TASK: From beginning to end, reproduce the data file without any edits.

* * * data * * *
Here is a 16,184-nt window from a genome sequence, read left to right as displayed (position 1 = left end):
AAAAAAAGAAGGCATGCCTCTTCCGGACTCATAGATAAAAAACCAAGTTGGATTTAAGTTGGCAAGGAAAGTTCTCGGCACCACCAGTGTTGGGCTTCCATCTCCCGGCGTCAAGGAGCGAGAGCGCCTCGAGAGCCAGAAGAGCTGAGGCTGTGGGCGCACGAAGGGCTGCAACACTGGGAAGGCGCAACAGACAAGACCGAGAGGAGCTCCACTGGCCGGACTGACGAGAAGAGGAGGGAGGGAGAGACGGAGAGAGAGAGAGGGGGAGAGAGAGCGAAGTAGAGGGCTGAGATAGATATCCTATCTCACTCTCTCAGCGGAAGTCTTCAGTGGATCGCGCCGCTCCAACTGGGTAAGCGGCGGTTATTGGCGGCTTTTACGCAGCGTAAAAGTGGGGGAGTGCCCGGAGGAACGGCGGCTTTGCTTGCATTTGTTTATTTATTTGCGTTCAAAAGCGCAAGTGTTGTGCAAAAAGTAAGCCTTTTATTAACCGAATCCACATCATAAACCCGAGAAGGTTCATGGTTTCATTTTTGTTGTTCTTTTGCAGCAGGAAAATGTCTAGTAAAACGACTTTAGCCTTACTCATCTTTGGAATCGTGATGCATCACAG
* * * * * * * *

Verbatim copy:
Here is a 16,184-nt window from a genome sequence, read left to right as displayed (position 1 = left end):
AAAAAAAGAAGGCATGCCTCTTCCGGACTCATAGATAAAAAACCAAGTTGGATTTAAGTTGGCAAGGAAAGTTCTCGGCACCACCAGTGTTGGGCTTCCATCTCCCGGCGTCAAGGAGCGAGAGCGCCTCGAGAGCCAGAAGAGCTGAGGCTGTGGGCGCACGAAGGGCTGCAACACTGGGAAGGCGCAACAGACAAGACCGAGAGGAGCTCCACTGGCCGGACTGACGAGAAGAGGAGGGAGGGAGAGACGGAGAGAGAGAGAGGGGGAGAGAGAGCGAAGTAGAGGGCTGAGATAGATATCCTATCTCACTCTCTCAGCGGAAGTCTTCAGTGGATCGCGCCGCTCCAACTGGGTAAGCGGCGGTTATTGGCGGCTTTTACGCAGCGTAAAAGTGGGGGAGTGCCCGGAGGAACGGCGGCTTTGCTTGCATTTGTTTATTTATTTGCGTTCAAAAGCGCAAGTGTTGTGCAAAAAGTAAGCCTTTTATTAACCGAATCCACATCATAAACCCGAGAAGGTTCATGGTTTCATTTTTGTTGTTCTTTTGCAGCAGGAAAATGTCTAGTAAAACGACTTTAGCCTTACTCATCTTTGGAATCGTGATGCATCACAG